Like Bolton and Doutre, Noel Hilliam had no training in any academic discipline. He was a farmer with a long-time interest in old shipwrecks who became convinced that white peoples had settled New Zealand long before Māori. Hilliam became a volunteer curator at Dargaville’s maritime museum, and began to display archaic Māori carvings there that he claimed belonged to pre-Māori peoples. In a series of articles and a book, he claimed that Phoenician, Greek, Spanish, and Welsh had inhabited ancient New Zealand.
Hilliam has made other remarkable claims over the years. In 1982 he said he had found the remains of an old Spanish ship on a beach near Dargaville, but the wreck vanished before he could show it to anybody. In 2008 he told Radio New Zealand that he had found a Nazi submarine off the Northland coast. The submarine had supposedly left Germany in the last days of the Third Reich, loaded with gold. Hilliam never made good on his promise to reveal the location of the submarine wreck.
The notion of a white tangata whenua promised to relieve Pākehā of their status as latecomers to New Zealand, and to counter Māori talk of historical injustice. But the theory had, and still has, a problem: a complete lack of evidence.
The aquatechnology of ancient Europe would have made a journey even halfway to New Zealand impossible. Noel Hilliam claims the ancient Greeks sailed all the way to these islands, but they struggled to circumnavigate Britain. The ancient Celts crossed the English channel and the Irish Sea, but lacked the ships and the navigational knowledge to get further. Even the Vikings had to island-hop their way to America through the Arctic North Atlantic. The Azores archipelago sits in the Atlantic less than 1500 kilometres from Portugal, yet it was not reached by Europeans until the 14th century. Columbus’s crossing of the Atlantic at the end of the 15th century was far less exacting than a journey to distant New Zealand would have been.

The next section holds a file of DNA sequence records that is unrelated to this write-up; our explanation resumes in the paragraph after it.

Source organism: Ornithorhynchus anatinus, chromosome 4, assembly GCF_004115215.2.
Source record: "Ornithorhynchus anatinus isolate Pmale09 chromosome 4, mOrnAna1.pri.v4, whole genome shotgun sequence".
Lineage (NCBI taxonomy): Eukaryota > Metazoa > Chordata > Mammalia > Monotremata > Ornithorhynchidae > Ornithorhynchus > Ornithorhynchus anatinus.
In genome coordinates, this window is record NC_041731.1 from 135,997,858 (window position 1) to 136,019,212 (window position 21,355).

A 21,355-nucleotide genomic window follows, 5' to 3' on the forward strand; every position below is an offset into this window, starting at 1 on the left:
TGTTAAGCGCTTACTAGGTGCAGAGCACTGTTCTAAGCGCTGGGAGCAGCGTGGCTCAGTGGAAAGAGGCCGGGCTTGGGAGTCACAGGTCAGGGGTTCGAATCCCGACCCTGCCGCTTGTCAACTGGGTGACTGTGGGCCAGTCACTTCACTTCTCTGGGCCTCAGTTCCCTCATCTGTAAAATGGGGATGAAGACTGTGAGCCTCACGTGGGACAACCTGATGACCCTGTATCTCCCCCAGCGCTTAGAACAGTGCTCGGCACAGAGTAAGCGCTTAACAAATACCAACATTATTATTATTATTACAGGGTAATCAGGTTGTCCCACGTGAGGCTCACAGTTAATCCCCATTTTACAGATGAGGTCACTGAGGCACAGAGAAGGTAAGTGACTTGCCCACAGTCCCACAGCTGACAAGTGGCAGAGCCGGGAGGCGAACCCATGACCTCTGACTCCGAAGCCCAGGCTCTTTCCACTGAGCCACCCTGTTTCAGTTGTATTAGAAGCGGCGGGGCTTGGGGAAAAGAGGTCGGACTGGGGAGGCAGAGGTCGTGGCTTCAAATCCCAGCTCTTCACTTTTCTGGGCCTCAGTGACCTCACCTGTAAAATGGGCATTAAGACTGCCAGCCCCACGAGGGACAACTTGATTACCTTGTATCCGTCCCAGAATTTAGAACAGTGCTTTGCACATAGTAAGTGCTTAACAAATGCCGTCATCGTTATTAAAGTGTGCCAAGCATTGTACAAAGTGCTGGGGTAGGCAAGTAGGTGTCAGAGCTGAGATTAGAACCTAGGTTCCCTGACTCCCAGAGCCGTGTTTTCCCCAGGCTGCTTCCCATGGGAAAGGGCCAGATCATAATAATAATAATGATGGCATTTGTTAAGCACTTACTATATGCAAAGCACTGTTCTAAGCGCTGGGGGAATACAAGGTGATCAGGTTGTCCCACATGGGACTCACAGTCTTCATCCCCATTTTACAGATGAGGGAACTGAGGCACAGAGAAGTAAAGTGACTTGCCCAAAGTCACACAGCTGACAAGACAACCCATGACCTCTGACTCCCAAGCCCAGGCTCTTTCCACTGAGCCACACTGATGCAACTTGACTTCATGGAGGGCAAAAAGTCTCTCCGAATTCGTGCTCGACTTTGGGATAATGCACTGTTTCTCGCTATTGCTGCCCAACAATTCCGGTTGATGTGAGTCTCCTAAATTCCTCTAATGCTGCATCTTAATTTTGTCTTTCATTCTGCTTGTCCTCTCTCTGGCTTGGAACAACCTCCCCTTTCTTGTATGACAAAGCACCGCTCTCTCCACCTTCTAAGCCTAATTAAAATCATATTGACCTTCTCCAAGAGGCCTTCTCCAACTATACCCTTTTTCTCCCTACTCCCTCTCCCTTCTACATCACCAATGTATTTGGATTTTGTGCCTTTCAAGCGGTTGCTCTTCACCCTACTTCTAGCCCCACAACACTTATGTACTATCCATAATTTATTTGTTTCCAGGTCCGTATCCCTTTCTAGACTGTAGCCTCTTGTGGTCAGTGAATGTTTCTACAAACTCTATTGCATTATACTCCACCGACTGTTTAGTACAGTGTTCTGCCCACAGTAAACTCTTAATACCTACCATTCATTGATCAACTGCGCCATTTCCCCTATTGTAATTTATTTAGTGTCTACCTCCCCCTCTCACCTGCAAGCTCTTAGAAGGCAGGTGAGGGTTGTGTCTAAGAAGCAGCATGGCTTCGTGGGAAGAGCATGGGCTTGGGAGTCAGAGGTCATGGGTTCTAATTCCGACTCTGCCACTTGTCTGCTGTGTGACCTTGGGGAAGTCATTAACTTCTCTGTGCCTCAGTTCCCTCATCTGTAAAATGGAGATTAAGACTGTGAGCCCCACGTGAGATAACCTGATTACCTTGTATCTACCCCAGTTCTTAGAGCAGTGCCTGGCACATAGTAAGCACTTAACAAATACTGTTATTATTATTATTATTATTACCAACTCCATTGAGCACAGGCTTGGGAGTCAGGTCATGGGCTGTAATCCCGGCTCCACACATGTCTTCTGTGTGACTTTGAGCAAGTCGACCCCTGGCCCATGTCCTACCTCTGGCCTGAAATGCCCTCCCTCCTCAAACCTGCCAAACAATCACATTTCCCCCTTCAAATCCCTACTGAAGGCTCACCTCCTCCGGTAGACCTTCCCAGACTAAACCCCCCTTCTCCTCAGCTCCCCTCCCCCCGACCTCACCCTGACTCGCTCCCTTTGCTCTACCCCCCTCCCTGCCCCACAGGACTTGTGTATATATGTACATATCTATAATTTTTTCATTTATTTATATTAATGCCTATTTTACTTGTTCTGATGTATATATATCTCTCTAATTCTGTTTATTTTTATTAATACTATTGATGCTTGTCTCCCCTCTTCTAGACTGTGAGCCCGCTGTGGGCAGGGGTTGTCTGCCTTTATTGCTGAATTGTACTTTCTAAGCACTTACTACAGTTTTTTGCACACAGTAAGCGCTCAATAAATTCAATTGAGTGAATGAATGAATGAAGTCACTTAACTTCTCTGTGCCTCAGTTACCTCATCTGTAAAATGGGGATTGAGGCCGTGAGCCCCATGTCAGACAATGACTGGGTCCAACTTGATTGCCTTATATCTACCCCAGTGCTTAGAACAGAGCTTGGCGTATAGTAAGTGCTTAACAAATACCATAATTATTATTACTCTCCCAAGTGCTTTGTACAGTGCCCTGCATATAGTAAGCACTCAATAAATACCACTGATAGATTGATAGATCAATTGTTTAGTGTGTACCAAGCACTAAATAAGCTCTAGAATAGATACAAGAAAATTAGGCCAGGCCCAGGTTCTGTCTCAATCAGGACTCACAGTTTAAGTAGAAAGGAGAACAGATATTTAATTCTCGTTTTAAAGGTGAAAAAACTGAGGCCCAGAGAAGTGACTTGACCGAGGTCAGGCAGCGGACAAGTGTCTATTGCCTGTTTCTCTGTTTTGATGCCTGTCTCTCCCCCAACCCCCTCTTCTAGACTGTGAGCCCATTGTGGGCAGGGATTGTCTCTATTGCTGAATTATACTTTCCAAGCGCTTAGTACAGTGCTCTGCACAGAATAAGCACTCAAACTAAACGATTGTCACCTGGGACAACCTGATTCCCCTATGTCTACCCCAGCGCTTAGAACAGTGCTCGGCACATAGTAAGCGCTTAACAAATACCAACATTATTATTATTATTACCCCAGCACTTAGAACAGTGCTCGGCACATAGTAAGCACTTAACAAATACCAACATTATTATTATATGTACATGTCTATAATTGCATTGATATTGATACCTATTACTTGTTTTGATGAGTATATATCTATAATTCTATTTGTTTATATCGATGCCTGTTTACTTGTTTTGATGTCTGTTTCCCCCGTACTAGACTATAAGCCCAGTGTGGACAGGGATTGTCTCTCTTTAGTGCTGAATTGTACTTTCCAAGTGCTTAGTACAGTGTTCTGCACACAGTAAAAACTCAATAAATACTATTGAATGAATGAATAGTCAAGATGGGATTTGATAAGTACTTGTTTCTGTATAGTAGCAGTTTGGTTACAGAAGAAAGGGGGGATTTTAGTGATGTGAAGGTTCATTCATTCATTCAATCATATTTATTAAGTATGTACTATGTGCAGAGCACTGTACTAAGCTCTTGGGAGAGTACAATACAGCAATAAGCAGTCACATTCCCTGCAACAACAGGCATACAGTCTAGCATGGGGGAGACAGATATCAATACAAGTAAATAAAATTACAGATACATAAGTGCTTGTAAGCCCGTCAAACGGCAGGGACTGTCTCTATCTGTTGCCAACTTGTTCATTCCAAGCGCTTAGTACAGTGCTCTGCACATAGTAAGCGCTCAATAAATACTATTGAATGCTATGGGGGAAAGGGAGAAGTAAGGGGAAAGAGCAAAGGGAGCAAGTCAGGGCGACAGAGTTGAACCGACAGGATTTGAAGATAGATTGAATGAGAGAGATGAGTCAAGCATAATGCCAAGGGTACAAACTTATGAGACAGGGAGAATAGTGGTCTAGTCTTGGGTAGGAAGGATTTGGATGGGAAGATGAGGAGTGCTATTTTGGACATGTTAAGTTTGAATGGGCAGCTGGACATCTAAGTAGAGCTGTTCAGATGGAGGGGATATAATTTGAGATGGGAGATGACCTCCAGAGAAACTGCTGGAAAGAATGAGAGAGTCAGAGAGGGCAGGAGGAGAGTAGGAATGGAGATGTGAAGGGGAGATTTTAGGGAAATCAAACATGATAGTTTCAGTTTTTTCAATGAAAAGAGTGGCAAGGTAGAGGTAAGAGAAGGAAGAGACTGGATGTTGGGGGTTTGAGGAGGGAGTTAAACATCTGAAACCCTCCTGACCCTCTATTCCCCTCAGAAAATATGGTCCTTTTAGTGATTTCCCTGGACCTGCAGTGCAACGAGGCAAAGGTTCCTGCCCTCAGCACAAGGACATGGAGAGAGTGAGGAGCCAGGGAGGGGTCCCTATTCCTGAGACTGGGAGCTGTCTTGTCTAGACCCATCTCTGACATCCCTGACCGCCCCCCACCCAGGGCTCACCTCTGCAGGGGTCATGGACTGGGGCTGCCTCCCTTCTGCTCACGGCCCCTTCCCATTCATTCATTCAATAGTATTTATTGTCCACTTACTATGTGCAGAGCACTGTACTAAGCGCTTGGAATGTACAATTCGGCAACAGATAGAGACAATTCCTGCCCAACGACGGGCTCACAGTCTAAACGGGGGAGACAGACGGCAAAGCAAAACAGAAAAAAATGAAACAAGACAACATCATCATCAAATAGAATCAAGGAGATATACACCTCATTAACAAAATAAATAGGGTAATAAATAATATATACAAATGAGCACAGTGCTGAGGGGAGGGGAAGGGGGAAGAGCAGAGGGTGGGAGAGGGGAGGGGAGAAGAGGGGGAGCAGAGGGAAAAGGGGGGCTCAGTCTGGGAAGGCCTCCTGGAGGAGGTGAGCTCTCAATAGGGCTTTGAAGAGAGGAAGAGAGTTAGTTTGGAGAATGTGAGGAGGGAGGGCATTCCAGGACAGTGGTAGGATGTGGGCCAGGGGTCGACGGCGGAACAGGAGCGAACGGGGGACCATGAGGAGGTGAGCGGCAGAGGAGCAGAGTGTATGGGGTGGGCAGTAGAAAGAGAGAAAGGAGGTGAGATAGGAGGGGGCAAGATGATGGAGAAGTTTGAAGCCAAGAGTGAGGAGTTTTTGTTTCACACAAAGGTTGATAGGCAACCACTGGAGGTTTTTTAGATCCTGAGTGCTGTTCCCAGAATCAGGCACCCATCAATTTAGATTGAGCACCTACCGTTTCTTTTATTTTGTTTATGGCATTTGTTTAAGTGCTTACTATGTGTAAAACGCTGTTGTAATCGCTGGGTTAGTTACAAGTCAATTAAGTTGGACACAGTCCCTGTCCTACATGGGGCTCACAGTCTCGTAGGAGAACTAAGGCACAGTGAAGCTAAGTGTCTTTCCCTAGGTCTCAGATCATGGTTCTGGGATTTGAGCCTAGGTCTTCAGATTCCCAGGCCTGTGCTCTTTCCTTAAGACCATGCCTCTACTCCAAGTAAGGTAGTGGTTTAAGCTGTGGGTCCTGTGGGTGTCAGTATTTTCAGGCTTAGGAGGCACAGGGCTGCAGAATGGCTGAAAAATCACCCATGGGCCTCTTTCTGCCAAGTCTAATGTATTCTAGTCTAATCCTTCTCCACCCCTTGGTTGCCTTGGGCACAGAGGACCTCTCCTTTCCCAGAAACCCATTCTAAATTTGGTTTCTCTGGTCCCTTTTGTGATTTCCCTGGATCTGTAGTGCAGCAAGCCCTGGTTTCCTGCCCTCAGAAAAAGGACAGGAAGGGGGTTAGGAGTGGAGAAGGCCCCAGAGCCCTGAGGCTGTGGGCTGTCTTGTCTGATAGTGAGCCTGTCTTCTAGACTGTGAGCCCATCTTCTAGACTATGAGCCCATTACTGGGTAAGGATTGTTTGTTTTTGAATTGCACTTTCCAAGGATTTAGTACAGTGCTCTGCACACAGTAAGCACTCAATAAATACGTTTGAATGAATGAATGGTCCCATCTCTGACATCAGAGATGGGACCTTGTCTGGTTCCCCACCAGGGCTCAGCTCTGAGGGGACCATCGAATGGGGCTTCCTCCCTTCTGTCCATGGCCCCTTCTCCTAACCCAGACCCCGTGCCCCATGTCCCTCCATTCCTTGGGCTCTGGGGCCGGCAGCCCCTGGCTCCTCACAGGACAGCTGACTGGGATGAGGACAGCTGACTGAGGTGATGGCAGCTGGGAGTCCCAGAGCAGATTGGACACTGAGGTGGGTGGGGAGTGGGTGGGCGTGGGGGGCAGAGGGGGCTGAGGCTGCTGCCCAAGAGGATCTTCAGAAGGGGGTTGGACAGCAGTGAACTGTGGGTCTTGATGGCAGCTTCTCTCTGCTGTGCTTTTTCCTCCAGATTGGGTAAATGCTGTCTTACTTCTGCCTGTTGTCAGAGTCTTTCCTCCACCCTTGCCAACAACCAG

Any large-scale settlement of these islands would have been accompanied by the destruction of forest by fires, and scientists can discover the date at which this sort of destruction began by testing pollen spores preserved in the sediment of lakes. Tests do not indicate any man-made destruction of the forests began until less than 1,000 years ago.
If large numbers of European people lived here thousands of years ago, then archaeologists and builders ought to be finding their skeletons, as well as burial items which reflect a European material culture, like swords and coins. But the oldest skeletons and burial items dug up in New Zealand are distinctively Polynesian, and are less than a thousand years old. No human skeletons or artefacts have been found beneath the layers of ash left by the massive Taupo eruption that occurred about 1,800 years ago.
In recent years a series of scholars have run DNA tests on Māori, in an effort to trace their ancestry. These tests confirm that Māori are a Polynesian people, and that Polynesians have their origins in coastal Asia thousands of years ago. There is no genetic evidence for ancient contact between Polynesians and Europeans.